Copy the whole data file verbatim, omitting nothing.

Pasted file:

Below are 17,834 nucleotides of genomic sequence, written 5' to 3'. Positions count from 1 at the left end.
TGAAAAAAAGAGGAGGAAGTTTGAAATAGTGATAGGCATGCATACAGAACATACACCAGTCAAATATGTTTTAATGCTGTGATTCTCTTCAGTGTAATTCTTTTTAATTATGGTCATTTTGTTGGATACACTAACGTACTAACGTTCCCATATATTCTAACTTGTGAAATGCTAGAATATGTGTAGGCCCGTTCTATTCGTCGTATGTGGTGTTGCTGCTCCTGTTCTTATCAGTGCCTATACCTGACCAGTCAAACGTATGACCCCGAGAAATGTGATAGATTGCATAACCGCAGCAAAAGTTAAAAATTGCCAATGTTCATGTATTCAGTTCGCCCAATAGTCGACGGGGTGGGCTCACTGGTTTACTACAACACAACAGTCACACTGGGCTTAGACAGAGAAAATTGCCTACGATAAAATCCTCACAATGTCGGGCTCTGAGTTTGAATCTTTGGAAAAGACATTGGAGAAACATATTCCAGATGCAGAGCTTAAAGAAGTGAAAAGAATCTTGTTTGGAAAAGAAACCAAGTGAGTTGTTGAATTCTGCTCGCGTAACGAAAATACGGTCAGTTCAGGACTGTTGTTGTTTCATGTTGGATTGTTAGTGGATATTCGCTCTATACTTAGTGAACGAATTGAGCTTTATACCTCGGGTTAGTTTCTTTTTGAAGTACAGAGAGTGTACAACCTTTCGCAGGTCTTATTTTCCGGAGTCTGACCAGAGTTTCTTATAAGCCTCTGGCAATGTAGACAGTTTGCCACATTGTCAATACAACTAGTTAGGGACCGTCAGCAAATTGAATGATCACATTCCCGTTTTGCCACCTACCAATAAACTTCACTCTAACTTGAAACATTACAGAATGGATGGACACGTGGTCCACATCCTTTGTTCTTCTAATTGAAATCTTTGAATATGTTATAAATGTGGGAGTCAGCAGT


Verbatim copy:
Below are 17,834 nucleotides of genomic sequence, written 5' to 3'. Positions count from 1 at the left end.
TGAAAAAAAGAGGAGGAAGTTTGAAATAGTGATAGGCATGCATACAGAACATACACCAGTCAAATATGTTTTAATGCTGTGATTCTCTTCAGTGTAATTCTTTTTAATTATGGTCATTTTGTTGGATACACTAACGTACTAACGTTCCCATATATTCTAACTTGTGAAATGCTAGAATATGTGTAGGCCCGTTCTATTCGTCGTATGTGGTGTTGCTGCTCCTGTTCTTATCAGTGCCTATACCTGACCAGTCAAACGTATGACCCCGAGAAATGTGATAGATTGCATAACCGCAGCAAAAGTTAAAAATTGCCAATGTTCATGTATTCAGTTCGCCCAATAGTCGACGGGGTGGGCTCACTGGTTTACTACAACACAACAGTCACACTGGGCTTAGACAGAGAAAATTGCCTACGATAAAATCCTCACAATGTCGGGCTCTGAGTTTGAATCTTTGGAAAAGACATTGGAGAAACATATTCCAGATGCAGAGCTTAAAGAAGTGAAAAGAATCTTGTTTGGAAAAGAAACCAAGTGAGTTGTTGAATTCTGCTCGCGTAACGAAAATACGGTCAGTTCAGGACTGTTGTTGTTTCATGTTGGATTGTTAGTGGATATTCGCTCTATACTTAGTGAACGAATTGAGCTTTATACCTCGGGTTAGTTTCTTTTTGAAGTACAGAGAGTGTACAACCTTTCGCAGGTCTTATTTTCCGGAGTCTGACCAGAGTTTCTTATAAGCCTCTGGCAATGTAGACAGTTTGCCACATTGTCAATACAACTAGTTAGGGACCGTCAGCAAATTGAATGATCACATTCCCGTTTTGCCACCTACCAATAAACTTCACTCTAACTTGAAACATTACAGAATGGATGGACACGTGGTCCACATCCTTTGTTCTTCTAATTGAAATCTTTGAATATGTTATAAATGTGGGAGTCAGCAGT